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Just idle curiosity - Source Code Issues?


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Because of some problems I had with the game and Desura today I googled for a few solutions (and was able to solve all problems). While googling, I've stumbled upon the phrase "We don't have access to our engine's source code" multiple times in connection with Xenonauts.



What's the story behind that?

It seem really weird that the developers of a game are developing it without a source code.

What happened?

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The story is over at Reddit in the Xenonaut thread there.

Basically Chris England, the project manager, isn't a code monkey (I believe he's an accountant?). The first guy he hired (the guy that picked the engine) claimed to be a coder but proved to be utterly useless. By the time they booted him off the project they could still change the engine, but decided to stick with it as it seemed like they had already gotten so much done and would have to throw all that out the window and start over. They ended up replacing most if not all that code anyway :( .

The reason they can't access the engines sourcecode is because the studio that made it closed down or plain doesn't respond to any contact anymore or somesuch.

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It seem really weird that the developers of a game are developing it without a source code.

Some confusion between what's a game engine and a game, maybe? we do not have access to the engines's source code, but that doesn't mean that we don't have access to the game's source code!

From wikipedia: "A game engine is a system designed for the creation and development of video games. The leading game engines provide a software framework that developers use to create games for video game consoles and personal computers. The core functionality typically provided by a game engine includes a rendering engine (“renderer”) for 2D or 3D graphics, a physics engine or collision detection (and collision response), sound, scripting, animation, artificial intelligence, networking, streaming, memory management, threading, localization support, and a scene graph. The process of game development is often economized, in large part, by reusing/adapting the same game engine to create different games, or to make it easier to "port" games to multiple platforms."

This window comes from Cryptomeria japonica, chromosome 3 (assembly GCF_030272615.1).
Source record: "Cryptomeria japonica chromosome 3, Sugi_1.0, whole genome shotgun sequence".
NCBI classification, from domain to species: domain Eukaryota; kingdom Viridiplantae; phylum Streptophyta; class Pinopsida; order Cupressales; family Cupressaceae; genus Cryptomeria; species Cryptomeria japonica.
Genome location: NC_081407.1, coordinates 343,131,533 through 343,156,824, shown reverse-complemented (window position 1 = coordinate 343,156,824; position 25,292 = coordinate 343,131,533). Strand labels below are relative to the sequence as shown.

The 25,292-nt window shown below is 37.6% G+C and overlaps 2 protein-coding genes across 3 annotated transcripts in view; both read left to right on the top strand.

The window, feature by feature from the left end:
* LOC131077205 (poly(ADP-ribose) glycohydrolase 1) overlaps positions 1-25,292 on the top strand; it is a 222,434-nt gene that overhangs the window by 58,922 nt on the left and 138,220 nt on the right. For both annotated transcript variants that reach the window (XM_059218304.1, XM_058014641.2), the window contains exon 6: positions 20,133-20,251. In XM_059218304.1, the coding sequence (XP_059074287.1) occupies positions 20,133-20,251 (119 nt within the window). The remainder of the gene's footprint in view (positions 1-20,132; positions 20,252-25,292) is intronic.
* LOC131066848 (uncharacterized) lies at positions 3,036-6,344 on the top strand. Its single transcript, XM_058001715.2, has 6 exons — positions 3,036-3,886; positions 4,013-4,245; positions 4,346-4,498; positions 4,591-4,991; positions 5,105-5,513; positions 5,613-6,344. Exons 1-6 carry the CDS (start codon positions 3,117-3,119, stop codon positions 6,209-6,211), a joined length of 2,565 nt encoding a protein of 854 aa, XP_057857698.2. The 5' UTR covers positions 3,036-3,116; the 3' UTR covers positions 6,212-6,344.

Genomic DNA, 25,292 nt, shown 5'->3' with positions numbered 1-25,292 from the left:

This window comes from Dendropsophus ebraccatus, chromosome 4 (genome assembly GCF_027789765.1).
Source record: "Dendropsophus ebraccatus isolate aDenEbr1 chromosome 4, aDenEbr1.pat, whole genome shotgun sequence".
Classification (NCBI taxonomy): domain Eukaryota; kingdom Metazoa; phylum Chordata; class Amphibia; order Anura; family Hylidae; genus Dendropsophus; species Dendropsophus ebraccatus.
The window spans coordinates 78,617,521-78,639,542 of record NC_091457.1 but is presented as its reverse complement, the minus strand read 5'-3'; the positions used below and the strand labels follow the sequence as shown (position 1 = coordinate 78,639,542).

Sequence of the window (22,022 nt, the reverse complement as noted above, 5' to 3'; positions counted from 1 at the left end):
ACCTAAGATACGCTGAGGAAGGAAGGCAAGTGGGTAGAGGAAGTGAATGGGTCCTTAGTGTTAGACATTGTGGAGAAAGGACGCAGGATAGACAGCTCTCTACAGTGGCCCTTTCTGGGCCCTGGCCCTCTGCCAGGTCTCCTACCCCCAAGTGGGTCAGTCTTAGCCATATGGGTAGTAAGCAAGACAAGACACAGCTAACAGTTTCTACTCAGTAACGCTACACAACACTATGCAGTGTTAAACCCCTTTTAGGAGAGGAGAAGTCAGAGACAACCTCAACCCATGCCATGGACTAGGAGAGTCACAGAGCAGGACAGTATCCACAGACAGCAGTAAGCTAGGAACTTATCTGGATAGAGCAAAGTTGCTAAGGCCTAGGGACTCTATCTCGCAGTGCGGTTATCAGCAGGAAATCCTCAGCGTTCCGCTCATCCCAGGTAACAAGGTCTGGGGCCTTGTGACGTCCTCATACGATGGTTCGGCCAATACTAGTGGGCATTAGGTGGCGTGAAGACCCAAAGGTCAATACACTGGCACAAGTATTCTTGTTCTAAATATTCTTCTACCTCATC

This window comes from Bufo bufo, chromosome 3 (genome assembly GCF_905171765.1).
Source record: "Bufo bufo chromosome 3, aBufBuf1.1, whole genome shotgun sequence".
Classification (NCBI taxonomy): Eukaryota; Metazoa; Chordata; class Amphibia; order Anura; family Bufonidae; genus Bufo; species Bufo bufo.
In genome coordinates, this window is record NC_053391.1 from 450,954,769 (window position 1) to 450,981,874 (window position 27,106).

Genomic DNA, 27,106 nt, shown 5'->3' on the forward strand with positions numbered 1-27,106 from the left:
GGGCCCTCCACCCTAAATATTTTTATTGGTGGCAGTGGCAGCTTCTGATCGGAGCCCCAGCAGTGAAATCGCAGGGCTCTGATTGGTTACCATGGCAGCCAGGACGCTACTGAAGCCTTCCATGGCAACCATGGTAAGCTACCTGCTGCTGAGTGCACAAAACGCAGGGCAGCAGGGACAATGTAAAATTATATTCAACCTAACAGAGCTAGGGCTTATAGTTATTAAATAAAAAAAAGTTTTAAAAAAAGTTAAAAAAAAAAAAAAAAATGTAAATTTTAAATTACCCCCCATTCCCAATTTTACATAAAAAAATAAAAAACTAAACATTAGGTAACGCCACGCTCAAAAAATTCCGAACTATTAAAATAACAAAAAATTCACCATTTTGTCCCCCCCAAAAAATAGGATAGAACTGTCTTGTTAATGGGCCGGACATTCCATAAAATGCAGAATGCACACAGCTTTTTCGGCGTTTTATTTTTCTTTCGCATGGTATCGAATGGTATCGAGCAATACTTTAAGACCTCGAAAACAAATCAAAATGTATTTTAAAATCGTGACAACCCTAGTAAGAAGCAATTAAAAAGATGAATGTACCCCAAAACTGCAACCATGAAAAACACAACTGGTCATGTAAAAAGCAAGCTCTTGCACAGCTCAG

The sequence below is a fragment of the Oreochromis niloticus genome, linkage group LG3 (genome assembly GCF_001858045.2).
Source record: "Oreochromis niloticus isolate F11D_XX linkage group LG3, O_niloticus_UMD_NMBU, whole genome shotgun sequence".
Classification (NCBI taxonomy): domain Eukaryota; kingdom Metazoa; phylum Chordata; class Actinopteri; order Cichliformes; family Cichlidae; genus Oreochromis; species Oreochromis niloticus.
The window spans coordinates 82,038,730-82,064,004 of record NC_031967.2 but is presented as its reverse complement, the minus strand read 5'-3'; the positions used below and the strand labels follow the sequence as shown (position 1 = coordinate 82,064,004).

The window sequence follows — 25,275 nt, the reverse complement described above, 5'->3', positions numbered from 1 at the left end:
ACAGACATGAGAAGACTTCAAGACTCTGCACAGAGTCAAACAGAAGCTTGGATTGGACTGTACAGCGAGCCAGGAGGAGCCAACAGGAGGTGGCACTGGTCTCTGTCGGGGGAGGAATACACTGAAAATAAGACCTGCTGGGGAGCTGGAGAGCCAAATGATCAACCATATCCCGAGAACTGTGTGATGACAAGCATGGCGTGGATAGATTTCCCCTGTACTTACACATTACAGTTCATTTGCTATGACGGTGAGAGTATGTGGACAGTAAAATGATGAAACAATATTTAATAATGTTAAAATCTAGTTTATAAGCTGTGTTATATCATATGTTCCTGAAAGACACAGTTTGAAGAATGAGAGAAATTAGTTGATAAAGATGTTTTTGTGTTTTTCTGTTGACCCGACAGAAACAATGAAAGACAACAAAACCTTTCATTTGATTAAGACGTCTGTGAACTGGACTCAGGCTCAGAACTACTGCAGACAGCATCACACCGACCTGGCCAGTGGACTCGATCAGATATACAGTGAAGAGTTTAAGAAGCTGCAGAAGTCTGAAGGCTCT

In few words, the game engine provides a general-purpose codebase that can be used to build different games. Some bigger companies can afford to build a custom game engine for every game they make, but that's a different topic.

As Gorlom says, our first coder chose a really out-dated game engine, and when he left we were bound to continue on this road, because starting over was too expensive speaking of time. This gives us many limitations on implementing certain features which involve low-level graphic work, from where you read that "We don't have access to our engine's source code" so many times.

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If you wanted to create a game on a budget you would use another company's game engine to do all the basic work and build your own game around it.

Just think about how many games that say they use the Unreal engine, Source engine, or Cryengine.

Sometimes those companies allow you to use the unaltered engine for free but charge for access to the source code if you want to make any alterations to those basic functions.

Other times (like in this situation I believe) the team behind the original engine is long gone but the person who still holds the rights to it cannot be contacted or doesn't bother to respond.

You could make your own alterations anyway but you face the risk of the rights holder taking you to court and taking all your hard work away from you.

It is better to soldier on and miss out on features that would have been nice to have rather than have the project closed down.

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A game engine is just a pre-written hunk of software that saves the programmer a lot of time by doing stuff the programmer would have to code from scratch otherwise. Like drawing objects at specified locations, drawing maps from a data file, detecting sprite collisions, etc, etc... sort of same way Excel gives you a system to calculate and design financial reports. For a small company it saves a TON of development time. The problems start when the engine can't do something you need to do or has a "bug". If you don't have the source code then you can't change the engine and that's where things get messy. You have to start doing code work arounds or actually writing graphics routines in addition to what engine does. Obviously, picking an engine that does as much as you think your design will require is critical at the start of the project. Once you got months of code written to use a specific engine and find it doesn't do something vital you're in deep s*&^ .

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